Unapologetic Moxie

2 months is quite a while away from home, but as soon as we hit the halfway point, the Moxie program flew by. Before I knew it, we wrote our last reading reflection, had our last seminar, went to our last enrichment activity, and it was my last official day at GGE.

I will admit that, as Moxie came to a close, I was itching to finally go home. I was sort of over the “New York rush” and was definitely fed up with the polluted, congested air making my skin break out. By the 6th week, I was ready to relax, see my parents, and eat home-cooked food.

But, now that I am home, I am realizing that my experience with Moxie was a special one that can’t be duplicated anywhere else or with anyone else. Since I’ve been back in Boston, I went straight back to working at my old summer camp. I’ve heard young people call their peers “gay” a billion times as if it were an insult. I’ve heard the boys say, “the girls should leave the pool 10 minutes earlier than us because girls take forever in the bathroom.” I’ve even heard campers say that they once wanted to be construction workers until they realized those were “boy jobs.” It has taken a lot in me to hold my tongue. But, I am in a conflicted position where, as a camp counselor, I can’t openly share my views with the young people. I can’t teach them that they shouldn’t use people’s identities as teasing mechanisms or that they don’t have to limit themselves to societal standards and gender binaries because who knows what their families support at home. It is a sensitive line that I can’t really cross.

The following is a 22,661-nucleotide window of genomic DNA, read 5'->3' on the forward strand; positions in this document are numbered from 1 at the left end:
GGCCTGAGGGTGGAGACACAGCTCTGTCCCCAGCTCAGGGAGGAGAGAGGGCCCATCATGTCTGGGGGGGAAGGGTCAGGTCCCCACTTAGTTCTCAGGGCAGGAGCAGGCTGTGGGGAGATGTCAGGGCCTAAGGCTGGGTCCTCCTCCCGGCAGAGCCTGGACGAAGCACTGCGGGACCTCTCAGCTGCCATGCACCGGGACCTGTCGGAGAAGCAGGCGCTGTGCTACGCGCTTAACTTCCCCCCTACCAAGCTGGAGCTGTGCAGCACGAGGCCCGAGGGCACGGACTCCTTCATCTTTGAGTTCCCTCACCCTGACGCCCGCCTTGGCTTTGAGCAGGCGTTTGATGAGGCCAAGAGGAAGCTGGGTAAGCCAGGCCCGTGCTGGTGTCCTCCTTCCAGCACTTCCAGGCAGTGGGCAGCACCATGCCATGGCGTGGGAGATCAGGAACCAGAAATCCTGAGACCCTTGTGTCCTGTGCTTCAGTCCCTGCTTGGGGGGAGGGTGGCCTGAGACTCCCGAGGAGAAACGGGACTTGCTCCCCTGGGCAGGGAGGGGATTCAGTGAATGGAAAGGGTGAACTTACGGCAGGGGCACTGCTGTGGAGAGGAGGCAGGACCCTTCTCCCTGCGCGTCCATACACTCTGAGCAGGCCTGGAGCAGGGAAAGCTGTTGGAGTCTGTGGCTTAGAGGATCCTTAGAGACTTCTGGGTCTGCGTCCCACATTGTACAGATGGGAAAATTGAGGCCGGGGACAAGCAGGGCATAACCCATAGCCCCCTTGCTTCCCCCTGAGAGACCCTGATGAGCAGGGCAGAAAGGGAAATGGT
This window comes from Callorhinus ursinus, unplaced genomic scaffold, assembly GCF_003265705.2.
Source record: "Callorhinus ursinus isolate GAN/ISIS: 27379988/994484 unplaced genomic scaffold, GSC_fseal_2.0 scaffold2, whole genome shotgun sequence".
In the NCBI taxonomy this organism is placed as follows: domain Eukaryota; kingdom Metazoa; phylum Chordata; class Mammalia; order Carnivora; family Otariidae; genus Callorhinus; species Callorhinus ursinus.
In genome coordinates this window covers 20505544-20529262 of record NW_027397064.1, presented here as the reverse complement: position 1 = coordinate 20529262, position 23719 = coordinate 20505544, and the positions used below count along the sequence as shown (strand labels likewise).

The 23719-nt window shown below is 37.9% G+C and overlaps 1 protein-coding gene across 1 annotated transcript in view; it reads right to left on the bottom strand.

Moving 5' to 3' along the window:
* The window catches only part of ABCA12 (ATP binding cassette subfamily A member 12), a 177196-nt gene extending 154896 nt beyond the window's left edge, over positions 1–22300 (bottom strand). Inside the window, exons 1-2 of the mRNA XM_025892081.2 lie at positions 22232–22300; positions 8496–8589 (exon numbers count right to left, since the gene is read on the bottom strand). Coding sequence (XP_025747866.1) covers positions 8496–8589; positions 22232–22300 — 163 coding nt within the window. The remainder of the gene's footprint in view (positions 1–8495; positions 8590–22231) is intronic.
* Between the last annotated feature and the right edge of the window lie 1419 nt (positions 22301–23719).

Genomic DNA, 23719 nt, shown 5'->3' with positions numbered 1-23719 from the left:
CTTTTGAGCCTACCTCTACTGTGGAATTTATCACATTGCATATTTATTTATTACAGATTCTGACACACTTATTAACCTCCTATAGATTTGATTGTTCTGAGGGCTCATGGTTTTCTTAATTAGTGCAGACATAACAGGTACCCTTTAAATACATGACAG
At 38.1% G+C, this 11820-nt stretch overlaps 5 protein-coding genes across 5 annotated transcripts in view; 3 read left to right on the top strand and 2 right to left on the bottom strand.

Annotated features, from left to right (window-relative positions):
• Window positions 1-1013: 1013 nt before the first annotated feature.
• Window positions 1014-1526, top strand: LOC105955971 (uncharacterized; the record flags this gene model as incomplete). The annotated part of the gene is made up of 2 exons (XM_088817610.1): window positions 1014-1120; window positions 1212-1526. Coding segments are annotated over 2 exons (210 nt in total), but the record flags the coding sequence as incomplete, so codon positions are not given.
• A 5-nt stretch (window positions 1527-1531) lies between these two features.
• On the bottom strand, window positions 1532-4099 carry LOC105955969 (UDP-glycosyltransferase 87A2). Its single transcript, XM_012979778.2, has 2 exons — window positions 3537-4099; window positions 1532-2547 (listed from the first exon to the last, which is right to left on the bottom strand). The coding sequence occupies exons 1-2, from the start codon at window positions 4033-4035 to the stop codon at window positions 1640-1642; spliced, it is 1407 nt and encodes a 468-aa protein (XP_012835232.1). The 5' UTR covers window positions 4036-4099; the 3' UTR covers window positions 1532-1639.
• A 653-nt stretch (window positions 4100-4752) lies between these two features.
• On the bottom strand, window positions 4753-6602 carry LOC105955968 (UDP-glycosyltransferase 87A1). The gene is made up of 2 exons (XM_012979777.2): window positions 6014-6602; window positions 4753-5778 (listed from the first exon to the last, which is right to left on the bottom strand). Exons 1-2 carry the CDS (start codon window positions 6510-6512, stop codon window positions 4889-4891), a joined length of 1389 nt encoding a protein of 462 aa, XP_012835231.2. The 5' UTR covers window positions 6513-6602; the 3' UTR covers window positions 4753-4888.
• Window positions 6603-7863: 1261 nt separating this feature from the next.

However, Moxies don’t hold back. We constantly questioned theories and always challenged societal norms. It wasn’t until I returned to my small reality that I realized the Moxie program gave me the privilege of being around driven, change seekers who were always open to hearing different opinions about the world we live in. There were no boundaries. There were no lines.  I had the freedom to discuss stigmas and political tension. I was free to be curious. Being able to talk about women’s rights without a worry in the world of who is around is an opportunity that I will cherish forever.

Maybe my summer camp will, one day, add social justice classes to the schedule instead of devoting summers to solely sports and solving mysteries of mythical monsters designed to entertain the children. Maybe they will, one day, discipline campers through restorative justice practices rather than writing incident reports. It’s amazing to see that last summer, I didn’t see anything wrong with the way my camp ran. Ever since Moxie, however, my eyes have been unlocked to always seek change and improvements, for the better, no matter how perfect I thought it was before.

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